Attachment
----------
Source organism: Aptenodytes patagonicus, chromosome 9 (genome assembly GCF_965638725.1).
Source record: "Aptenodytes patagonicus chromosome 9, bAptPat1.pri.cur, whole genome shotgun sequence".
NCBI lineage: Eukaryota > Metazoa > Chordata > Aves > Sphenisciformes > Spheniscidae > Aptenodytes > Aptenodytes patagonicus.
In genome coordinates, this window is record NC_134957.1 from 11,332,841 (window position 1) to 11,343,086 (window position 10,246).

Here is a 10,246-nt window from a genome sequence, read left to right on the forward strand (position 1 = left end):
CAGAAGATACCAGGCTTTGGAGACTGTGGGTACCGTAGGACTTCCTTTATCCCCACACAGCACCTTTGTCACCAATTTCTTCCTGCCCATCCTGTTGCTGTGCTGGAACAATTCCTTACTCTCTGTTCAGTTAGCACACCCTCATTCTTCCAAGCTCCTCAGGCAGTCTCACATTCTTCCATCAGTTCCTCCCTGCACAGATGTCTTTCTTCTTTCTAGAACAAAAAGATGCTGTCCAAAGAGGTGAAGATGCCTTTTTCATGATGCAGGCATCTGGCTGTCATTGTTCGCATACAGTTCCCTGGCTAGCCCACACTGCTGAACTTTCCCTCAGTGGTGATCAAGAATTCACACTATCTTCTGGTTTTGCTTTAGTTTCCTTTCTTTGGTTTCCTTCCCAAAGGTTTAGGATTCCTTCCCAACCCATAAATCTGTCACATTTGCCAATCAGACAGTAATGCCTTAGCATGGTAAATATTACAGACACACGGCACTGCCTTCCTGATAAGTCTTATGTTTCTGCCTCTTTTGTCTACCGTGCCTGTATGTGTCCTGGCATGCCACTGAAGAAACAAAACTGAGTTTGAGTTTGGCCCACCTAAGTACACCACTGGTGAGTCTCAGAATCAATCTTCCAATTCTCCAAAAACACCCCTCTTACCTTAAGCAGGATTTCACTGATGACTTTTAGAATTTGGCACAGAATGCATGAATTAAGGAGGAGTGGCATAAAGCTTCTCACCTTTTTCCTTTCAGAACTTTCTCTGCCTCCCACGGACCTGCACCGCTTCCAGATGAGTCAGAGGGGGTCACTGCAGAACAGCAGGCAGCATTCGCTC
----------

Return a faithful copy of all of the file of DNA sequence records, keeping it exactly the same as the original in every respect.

Source organism: Aptenodytes patagonicus, chromosome 9 (genome assembly GCF_965638725.1).
Source record: "Aptenodytes patagonicus chromosome 9, bAptPat1.pri.cur, whole genome shotgun sequence".
NCBI lineage: Eukaryota > Metazoa > Chordata > Aves > Sphenisciformes > Spheniscidae > Aptenodytes > Aptenodytes patagonicus.
In genome coordinates, this window is record NC_134957.1 from 11,332,841 (window position 1) to 11,343,086 (window position 10,246).

Here is a 10,246-nt window from a genome sequence, read left to right on the forward strand (position 1 = left end):
CAGAAGATACCAGGCTTTGGAGACTGTGGGTACCGTAGGACTTCCTTTATCCCCACACAGCACCTTTGTCACCAATTTCTTCCTGCCCATCCTGTTGCTGTGCTGGAACAATTCCTTACTCTCTGTTCAGTTAGCACACCCTCATTCTTCCAAGCTCCTCAGGCAGTCTCACATTCTTCCATCAGTTCCTCCCTGCACAGATGTCTTTCTTCTTTCTAGAACAAAAAGATGCTGTCCAAAGAGGTGAAGATGCCTTTTTCATGATGCAGGCATCTGGCTGTCATTGTTCGCATACAGTTCCCTGGCTAGCCCACACTGCTGAACTTTCCCTCAGTGGTGATCAAGAATTCACACTATCTTCTGGTTTTGCTTTAGTTTCCTTTCTTTGGTTTCCTTCCCAAAGGTTTAGGATTCCTTCCCAACCCATAAATCTGTCACATTTGCCAATCAGACAGTAATGCCTTAGCATGGTAAATATTACAGACACACGGCACTGCCTTCCTGATAAGTCTTATGTTTCTGCCTCTTTTGTCTACCGTGCCTGTATGTGTCCTGGCATGCCACTGAAGAAACAAAACTGAGTTTGAGTTTGGCCCACCTAAGTACACCACTGGTGAGTCTCAGAATCAATCTTCCAATTCTCCAAAAACACCCCTCTTACCTTAAGCAGGATTTCACTGATGACTTTTAGAATTTGGCACAGAATGCATGAATTAAGGAGGAGTGGCATAAAGCTTCTCACCTTTTTCCTTTCAGAACTTTCTCTGCCTCCCACGGACCTGCACCGCTTCCAGATGAGTCAGAGGGGGTCACTGCAGAACAGCAGGCAGCATTCGCTC